Search

The Spotless Mind

Musings of a Non-Film Reviewer. I pay, I watch, I comment.

Category

(1/5)

CINEMALAYA – SHORTS B (2017)

SPOILER ALERT!!

IMG_3680

JUANA AND THE SACRED SHORES (Antonne Santiago, 2017)

Similar to Pina, this dance film was just too artsy for my basic tastes. Kwento ko na lang sa inyo mga bes.

So merong long-legged Ate Dyosa na nag-trip magsayaw sa maduming batis. Biglang dumating si Gluta Koya na may dalang santol at more join sa ballet nya. Nagpagulong-gulong sila sa putikan at nagtastas ng damit. Biglang may Grindr notif si Koya so itinigil nya ang pagkaladkad kay Ate Dyosa na naninilaw na. Paggising nya, naka-blusang itim na sya at nagpapaligo si Gluta Koya ng isang bata.

Tungkol ba ito sa colonialism? Oppression of women? Dance as art form? Ang deep, men!

Rating: ★★☆☆☆

*****

IMG_3679

MARIA (JP Habac, 2017)

Aka the Reproductive Health Law Movie.

From the opening breakfast scene with a dozen children of all ages grabbing for the remaining food on the table, to the endless petty fights between the siblings (that would put Bunak and Bilog to shame), to the mother giving birth yet again to her twenty-nth baby inside a tricycle, it was enough for me to wish for an instant vasectomy.

Strong message and good production values, but it just fell short from being a public service announcement.

Rating: ★★★☆☆

*****

IMG_3675

NAKAW (Arvin Belarmino, Noel Escondo, 2017)

Single take, poverty porn, murky lighting, shaky cam, gratuitous sex and violence, social relevance, Kristoffer King. This short was able to tick everything off the Brillante Mendoza-lite checklist. Didn’t really feel necessary.

Rating: ★★☆☆☆

*****

IMG_3678

HILOM (P.R. Patindol, 2017)

There was something sweet and completely unsettling between the bond of the young twin brothers in this short. When Blue Twin developed a stronger friendship with another boy, you could actually feel the jealousy of Pink Twin. At the end of the day though (and amidst the malicious gay accusations), blood was still thicker than water.

Solid production values all-throughout. I just wish it didn’t hold back and ventured darker than expected.

Rating: ★★★☆☆

*****

IMG_3677

BAWOD (TM Malones, 2017)

Although I liked the initial focus on the charming relationship between the grandfather and his thirteen year old granddaughter (especially the opening sequence with their constant banter that ended up in a carabao ride), it failed to capitalize on this and instead chose to take a philosophical route (similar to that clichéd bamboo metaphor).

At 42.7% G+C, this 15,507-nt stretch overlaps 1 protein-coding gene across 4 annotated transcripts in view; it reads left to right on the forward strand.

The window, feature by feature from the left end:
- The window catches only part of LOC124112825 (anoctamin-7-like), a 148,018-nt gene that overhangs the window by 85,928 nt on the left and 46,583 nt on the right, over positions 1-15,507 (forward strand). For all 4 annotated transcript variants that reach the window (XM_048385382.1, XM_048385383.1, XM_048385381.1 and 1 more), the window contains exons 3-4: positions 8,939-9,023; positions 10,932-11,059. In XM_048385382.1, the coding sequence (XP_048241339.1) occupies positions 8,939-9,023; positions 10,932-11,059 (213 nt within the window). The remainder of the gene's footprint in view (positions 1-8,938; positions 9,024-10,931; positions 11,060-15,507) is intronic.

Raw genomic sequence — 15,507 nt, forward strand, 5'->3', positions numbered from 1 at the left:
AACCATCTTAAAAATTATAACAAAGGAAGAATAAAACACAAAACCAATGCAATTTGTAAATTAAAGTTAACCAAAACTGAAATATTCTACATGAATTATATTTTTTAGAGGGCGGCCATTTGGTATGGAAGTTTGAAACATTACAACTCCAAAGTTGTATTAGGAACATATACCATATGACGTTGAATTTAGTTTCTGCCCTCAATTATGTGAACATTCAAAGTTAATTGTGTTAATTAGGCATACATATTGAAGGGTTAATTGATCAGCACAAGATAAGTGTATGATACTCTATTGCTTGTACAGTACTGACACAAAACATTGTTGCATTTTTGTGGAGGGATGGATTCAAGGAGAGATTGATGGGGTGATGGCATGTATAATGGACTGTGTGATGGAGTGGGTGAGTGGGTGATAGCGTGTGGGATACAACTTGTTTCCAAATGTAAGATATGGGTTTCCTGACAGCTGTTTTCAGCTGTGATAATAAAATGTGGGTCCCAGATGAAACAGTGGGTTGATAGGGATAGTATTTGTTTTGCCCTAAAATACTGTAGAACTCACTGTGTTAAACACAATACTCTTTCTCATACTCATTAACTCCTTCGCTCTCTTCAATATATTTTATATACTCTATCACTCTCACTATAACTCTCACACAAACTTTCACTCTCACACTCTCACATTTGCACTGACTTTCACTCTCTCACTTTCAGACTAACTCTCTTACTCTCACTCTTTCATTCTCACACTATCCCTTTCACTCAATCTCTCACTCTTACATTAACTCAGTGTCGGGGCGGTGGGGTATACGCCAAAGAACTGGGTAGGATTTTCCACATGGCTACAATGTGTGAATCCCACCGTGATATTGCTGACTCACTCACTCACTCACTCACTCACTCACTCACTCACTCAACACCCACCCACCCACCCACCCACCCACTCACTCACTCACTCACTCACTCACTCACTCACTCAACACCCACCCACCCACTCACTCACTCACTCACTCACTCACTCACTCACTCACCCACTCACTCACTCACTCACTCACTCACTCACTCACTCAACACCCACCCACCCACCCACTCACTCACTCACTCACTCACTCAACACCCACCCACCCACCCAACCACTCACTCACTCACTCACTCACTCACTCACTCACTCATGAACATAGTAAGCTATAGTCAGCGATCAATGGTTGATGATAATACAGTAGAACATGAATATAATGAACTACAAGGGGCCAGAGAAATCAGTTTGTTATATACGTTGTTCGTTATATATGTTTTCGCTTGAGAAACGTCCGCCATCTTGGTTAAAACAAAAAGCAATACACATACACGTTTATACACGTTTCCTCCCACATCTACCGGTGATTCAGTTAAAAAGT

The ending made me scratch my dandruff-free head.

Rating: ★★☆☆☆

*****

IMG_3676

NAKAUWI NA (Marvin Cabangunay, Jaynus Olaivar, 2017)

A well-intentioned short dealing with extrajudicial killings that was tough to watch given its crude technical aspects. It was like watching a Powerpoint presentation that would always fade to black before moving on to the next flashback scene. Most of the performances were terrible (the part where the friends delivered the bad news to the father was cringe-worthy). The blatant audio issues were also very distracting and in the only scene that was meant to be affecting, the musical score started to swell before the sappy theme song was played.

Maiiyak na sana ako sa dulo nang biglang lumabas ang multo ng napatay na anak. It was probably meant to be sentimental, but I walked out of the cinema laughing instead.

Rating: ★☆☆☆☆

BLOODY CRAYONS (Topel Lee, 2017)

IMG_3293

SPOILER ALERT!!

My notes on Bloody Crayons:

1. During the height of Scream fever in the late ’90s, Viva Films attempted to create (read: blatantly ripped-off) a Pinoy version of that popular slasher flick and came up with the terrible Sumigaw Ka…Hanggang Gusto Mo. It was directed by Eric Quizon who had the audacity to cast himself as the movie’s killer and also included the entire cast of T.G.I.S. (kids today would never know the kilig brought by the Wacks and Peachy love team), plus other GMA Artist Center artists question mark.

In one scene, the killer (probably a fan of Mara del Valle) was running after Gladys Reyes who actually tried to escape by climbing up a fireplace. She ended up getting roasted, of course (silly girl, not even Becky would go up a chimeneya to run away from Ms. Minchin).

It was the kind of So Bad, It’s Horrible type of movie that you would only want to see once in your life due to severe trauma, but couldn’t resist to mock whenever it would get shown on cable. It was also the reason why a number of my friends that I forced to watch with me ended up swearing off ever watching Pinoy films in cinemas. I hope you could forgive me, FDCP.

2. Bloody Crayons would probably be the millennial equivalent of that trashy movie, only this time produced by Star Cinema and starred a number of Star Magic starlets. Most of the previous horror films directed by Topel Lee had obvious influences from popular Asian counterparts and this one was no exception (albeit more of Hollywood movies from the opening film-within-a-film sequence used in the Scream series down to the other ones reminiscent of the Final Destination series, Identity, Cabin in the Woods, Don’t Breathe, and countless others of the same genre).